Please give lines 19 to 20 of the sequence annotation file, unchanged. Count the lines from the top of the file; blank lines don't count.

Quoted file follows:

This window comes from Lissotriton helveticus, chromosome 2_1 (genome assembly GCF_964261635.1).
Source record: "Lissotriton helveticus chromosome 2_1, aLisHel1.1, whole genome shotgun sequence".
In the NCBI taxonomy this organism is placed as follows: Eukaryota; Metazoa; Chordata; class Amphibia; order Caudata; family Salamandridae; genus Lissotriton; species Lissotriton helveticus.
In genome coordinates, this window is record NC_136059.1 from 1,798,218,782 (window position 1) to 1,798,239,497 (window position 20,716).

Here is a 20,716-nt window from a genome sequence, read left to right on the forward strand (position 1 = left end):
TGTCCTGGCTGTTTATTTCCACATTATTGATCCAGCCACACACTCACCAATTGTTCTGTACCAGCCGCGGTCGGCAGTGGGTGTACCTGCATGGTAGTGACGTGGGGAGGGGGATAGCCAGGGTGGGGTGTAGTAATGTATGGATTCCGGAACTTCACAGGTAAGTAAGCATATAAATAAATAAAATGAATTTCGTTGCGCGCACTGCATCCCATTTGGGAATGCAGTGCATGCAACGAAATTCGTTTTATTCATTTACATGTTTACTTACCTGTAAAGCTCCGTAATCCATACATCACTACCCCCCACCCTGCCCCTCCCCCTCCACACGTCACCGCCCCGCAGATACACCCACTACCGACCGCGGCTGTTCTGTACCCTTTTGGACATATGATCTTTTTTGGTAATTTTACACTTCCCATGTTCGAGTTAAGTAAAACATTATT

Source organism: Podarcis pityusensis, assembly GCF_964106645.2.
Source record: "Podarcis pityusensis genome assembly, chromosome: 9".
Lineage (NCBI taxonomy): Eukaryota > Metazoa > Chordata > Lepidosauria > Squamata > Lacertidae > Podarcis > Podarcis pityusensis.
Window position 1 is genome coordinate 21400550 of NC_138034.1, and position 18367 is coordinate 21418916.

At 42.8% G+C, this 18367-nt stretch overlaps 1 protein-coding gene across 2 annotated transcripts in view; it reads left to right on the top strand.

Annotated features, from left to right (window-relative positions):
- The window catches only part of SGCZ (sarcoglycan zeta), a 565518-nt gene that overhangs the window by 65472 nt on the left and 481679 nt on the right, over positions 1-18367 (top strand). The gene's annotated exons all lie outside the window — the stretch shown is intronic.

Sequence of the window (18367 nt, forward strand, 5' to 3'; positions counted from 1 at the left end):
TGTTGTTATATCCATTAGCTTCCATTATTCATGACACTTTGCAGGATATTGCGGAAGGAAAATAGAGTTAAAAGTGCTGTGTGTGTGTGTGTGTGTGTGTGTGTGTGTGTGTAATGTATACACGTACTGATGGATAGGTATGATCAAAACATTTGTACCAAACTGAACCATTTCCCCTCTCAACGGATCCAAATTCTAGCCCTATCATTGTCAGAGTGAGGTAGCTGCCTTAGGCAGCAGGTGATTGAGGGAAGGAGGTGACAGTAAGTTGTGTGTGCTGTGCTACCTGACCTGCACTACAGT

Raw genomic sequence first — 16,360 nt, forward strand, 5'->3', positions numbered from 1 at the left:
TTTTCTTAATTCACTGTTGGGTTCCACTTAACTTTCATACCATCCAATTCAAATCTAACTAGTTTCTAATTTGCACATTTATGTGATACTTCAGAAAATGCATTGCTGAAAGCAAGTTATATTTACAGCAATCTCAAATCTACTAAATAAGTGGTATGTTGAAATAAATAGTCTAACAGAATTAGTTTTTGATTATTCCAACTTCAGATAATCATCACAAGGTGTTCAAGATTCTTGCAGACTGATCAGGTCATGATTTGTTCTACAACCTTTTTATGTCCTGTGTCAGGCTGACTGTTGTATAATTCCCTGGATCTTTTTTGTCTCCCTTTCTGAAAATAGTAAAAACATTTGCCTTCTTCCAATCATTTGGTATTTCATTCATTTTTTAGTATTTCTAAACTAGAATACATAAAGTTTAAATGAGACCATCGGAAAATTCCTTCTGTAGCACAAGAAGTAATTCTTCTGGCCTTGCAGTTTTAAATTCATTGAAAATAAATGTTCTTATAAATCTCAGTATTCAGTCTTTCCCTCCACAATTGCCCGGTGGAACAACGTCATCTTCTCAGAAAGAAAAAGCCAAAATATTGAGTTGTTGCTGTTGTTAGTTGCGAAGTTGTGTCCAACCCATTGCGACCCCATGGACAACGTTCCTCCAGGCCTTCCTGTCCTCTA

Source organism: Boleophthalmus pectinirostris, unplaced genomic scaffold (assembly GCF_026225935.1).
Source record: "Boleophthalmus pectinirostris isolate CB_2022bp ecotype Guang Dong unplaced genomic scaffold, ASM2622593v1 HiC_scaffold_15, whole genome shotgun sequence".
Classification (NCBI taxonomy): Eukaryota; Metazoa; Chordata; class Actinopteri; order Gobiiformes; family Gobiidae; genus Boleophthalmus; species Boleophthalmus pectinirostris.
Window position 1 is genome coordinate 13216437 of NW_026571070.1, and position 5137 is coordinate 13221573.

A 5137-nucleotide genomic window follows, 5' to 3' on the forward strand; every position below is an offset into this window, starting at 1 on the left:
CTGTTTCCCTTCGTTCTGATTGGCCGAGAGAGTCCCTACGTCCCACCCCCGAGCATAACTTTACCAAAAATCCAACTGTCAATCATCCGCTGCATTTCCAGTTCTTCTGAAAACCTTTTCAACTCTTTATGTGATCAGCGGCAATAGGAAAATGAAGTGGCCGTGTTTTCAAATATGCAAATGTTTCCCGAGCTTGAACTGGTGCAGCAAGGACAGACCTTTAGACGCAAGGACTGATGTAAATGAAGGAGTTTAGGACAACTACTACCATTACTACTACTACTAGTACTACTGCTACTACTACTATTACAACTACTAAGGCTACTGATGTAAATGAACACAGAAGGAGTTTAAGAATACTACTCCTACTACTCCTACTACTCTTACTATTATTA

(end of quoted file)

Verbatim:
Source record: "Boleophthalmus pectinirostris isolate CB_2022bp ecotype Guang Dong unplaced genomic scaffold, ASM2622593v1 HiC_scaffold_15, whole genome shotgun sequence".
Classification (NCBI taxonomy): Eukaryota; Metazoa; Chordata; class Actinopteri; order Gobiiformes; family Gobiidae; genus Boleophthalmus; species Boleophthalmus pectinirostris.